—Green Profit Managing Editor Jennifer “JP” Polanz
I’ve always been a fan of elatior begonias and for good reason! They have the most joyful-looking blooms and come in what I call Jolly Rancher colors—bright and vivid with the allure of sugary satisfaction. Dümmen Orange’s Move2 Joy Salmon bloomed their beautiful heads off all summer, to the point where I couldn’t even see their leaves. According to their catalog, that’s because Move2s have been bred for a reduced peduncle length, keeping those large double flowers close in. Not only did they look spectacular all summer due to their heat tolerance, but they’re cruising into October and still going strong. The Move2 Joys come in nine colors from what I can count in the catalog.
I love the Ball Seed exclusive Basil Pesto Party because it solves three common basil problems that I have nearly every year. First, it seems as though it’s a bit more cold-weather tolerant than other basil plants. Basil doesn’t like to be planted in spring, not in my experience. It often turns a chartreuse color and doesn’t really get going until the end of June. Pesto Party did do the usual yellowing and stunting thing in May, but seemed to turn it around in early June. Second, I didn’t see an inkling of disease all season. That’s because it’s been bred for intermediate resistance to both basil downy mildew and Fusarium. And, third, it’s October and it hasn’t begun to flower yet, which means those leaves are still tender and delicious. I also love that Pesto Party grows more vertically than most other basils I’ve grown. I’ll definitely look for this variety at retail next year!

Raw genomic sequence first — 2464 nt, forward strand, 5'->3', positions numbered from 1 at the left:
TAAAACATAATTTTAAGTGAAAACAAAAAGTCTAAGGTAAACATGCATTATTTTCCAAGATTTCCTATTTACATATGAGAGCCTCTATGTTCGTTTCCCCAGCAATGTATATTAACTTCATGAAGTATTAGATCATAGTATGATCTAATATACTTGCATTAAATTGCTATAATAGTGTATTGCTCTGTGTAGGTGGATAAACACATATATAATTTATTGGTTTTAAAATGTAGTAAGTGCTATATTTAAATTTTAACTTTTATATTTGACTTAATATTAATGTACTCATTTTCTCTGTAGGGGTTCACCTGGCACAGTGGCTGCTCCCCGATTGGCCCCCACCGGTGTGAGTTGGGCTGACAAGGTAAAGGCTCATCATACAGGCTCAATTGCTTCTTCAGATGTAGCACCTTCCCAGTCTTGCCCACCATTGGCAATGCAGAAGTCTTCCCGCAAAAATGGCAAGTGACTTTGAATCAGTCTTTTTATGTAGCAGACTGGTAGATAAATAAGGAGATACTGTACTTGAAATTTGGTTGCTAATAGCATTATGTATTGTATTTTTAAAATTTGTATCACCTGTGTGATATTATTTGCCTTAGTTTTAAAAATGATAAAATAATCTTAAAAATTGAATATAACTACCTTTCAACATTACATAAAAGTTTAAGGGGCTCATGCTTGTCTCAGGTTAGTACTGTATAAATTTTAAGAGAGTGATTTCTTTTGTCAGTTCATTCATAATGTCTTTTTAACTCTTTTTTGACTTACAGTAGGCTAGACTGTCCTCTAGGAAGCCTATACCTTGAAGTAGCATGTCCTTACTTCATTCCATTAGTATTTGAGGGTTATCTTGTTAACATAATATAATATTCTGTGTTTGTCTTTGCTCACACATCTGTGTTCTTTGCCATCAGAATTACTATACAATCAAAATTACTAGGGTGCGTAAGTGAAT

I absolutely love the compostable and adjustable zip ties from Boa Fang. No wires, no plastics, just 10-lb. strength cardboard strips that will break down in a year or two. These are for both consumer and industry use. I’ve used them for my tomatoes since July and they’re still going strong (my tomatoes, not so much). You can use these strips for tree nurseries, too. In that case, they have a product coated with a corn or soy film that lasts for about two years before breaking down